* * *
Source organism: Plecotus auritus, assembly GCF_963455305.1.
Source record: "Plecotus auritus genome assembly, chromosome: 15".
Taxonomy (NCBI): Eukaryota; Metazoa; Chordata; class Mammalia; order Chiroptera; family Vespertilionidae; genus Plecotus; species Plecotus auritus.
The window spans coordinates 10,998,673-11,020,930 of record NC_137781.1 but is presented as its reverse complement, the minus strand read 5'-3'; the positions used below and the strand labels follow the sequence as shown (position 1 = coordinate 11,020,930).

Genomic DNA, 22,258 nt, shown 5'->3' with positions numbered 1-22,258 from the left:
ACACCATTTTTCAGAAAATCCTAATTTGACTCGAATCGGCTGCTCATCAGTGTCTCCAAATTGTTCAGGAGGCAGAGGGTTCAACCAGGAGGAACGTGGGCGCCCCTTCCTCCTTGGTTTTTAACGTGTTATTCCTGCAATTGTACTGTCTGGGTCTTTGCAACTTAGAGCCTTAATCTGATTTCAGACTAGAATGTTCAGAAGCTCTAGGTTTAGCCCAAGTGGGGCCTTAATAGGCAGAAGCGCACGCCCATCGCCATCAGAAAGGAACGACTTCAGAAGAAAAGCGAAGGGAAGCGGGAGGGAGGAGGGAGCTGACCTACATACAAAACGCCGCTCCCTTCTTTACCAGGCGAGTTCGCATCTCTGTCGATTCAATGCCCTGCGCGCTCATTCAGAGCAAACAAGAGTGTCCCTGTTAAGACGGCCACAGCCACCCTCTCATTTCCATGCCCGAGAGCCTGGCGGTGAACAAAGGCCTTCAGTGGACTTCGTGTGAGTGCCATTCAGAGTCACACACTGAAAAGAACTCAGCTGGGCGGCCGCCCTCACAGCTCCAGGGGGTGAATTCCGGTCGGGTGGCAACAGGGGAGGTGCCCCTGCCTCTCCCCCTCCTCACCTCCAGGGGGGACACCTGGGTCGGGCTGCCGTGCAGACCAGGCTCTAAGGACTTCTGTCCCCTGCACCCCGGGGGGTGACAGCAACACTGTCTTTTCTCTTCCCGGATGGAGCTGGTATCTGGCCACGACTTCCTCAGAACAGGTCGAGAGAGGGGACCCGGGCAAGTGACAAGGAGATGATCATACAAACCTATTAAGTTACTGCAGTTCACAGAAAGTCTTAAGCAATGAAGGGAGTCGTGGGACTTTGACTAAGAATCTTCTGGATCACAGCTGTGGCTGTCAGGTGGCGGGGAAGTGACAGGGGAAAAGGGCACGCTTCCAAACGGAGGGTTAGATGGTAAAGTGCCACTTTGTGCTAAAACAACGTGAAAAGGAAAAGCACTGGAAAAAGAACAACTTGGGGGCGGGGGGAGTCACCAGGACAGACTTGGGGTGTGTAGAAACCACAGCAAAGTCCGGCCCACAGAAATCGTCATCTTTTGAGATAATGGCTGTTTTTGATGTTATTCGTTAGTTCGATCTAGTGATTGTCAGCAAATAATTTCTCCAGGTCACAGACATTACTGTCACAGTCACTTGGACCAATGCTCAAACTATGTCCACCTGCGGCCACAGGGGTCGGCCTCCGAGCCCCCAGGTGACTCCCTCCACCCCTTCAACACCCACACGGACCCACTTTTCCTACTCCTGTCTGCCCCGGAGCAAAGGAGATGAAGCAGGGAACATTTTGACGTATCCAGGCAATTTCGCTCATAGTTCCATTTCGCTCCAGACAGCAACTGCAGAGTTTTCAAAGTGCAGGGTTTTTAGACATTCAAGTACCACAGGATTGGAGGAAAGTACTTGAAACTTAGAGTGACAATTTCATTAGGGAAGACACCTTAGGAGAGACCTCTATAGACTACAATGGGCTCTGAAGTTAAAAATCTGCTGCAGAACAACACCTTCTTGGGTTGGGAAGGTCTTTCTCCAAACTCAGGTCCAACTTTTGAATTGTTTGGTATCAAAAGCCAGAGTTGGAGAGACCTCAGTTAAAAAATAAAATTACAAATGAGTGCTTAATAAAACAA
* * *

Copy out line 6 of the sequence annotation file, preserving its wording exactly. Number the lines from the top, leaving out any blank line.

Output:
ACACCATTTTTCAGAAAATCCTAATTTGACTCGAATCGGCTGCTCATCAGTGTCTCCAAATTGTTCAGGAGGCAGAGGGTTCAACCAGGAGGAACGTGGGCGCCCCTTCCTCCTTGGTTTTTAACGTGTTATTCCTGCAATTGTACTGTCTGGGTCTTTGCAACTTAGAGCCTTAATCTGATTTCAGACTAGAATGTTCAGAAGCTCTAGGTTTAGCCCAAGTGGGGCCTTAATAGGCAGAAGCGCACGCCCATCGCCATCAGAAAGGAACGACTTCAGAAGAAAAGCGAAGGGAAGCGGGAGGGAGGAGGGAGCTGACCTACATACAAAACGCCGCTCCCTTCTTTACCAGGCGAGTTCGCATCTCTGTCGATTCAATGCCCTGCGCGCTCATTCAGAGCAAACAAGAGTGTCCCTGTTAAGACGGCCACAGCCACCCTCTCATTTCCATGCCCGAGAGCCTGGCGGTGAACAAAGGCCTTCAGTGGACTTCGTGTGAGTGCCATTCAGAGTCACACACTGAAAAGAACTCAGCTGGGCGGCCGCCCTCACAGCTCCAGGGGGTGAATTCCGGTCGGGTGGCAACAGGGGAGGTGCCCCTGCCTCTCCCCCTCCTCACCTCCAGGGGGGACACCTGGGTCGGGCTGCCGTGCAGACCAGGCTCTAAGGACTTCTGTCCCCTGCACCCCGGGGGGTGACAGCAACACTGTCTTTTCTCTTCCCGGATGGAGCTGGTATCTGGCCACGACTTCCTCAGAACAGGTCGAGAGAGGGGACCCGGGCAAGTGACAAGGAGATGATCATACAAACCTATTAAGTTACTGCAGTTCACAGAAAGTCTTAAGCAATGAAGGGAGTCGTGGGACTTTGACTAAGAATCTTCTGGATCACAGCTGTGGCTGTCAGGTGGCGGGGAAGTGACAGGGGAAAAGGGCACGCTTCCAAACGGAGGGTTAGATGGTAAAGTGCCACTTTGTGCTAAAACAACGTGAAAAGGAAAAGCACTGGAAAAAGAACAACTTGGGGGCGGGGGGAGTCACCAGGACAGACTTGGGGTGTGTAGAAACCACAGCAAAGTCCGGCCCACAGAAATCGTCATCTTTTGAGATAATGGCTGTTTTTGATGTTATTCGTTAGTTCGATCTAGTGATTGTCAGCAAATAATTTCTCCAGGTCACAGACATTACTGTCACAGTCACTTGGACCAATGCTCAAACTATGTCCACCTGCGGCCACAGGGGTCGGCCTCCGAGCCCCCAGGTGACTCCCTCCACCCCTTCAACACCCACACGGACCCACTTTTCCTACTCCTGTCTGCCCCGGAGCAAAGGAGATGAAGCAGGGAACATTTTGACGTATCCAGGCAATTTCGCTCATAGTTCCATTTCGCTCCAGACAGCAACTGCAGAGTTTTCAAAGTGCAGGGTTTTTAGACATTCAAGTACCACAGGATTGGAGGAAAGTACTTGAAACTTAGAGTGACAATTTCATTAGGGAAGACACCTTAGGAGAGACCTCTATAGACTACAATGGGCTCTGAAGTTAAAAATCTGCTGCAGAACAACACCTTCTTGGGTTGGGAAGGTCTTTCTCCAAACTCAGGTCCAACTTTTGAATTGTTTGGTATCAAAAGCCAGAGTTGGAGAGACCTCAGTTAAAAAATAAAATTACAAATGAGTGCTTAATAAAACAA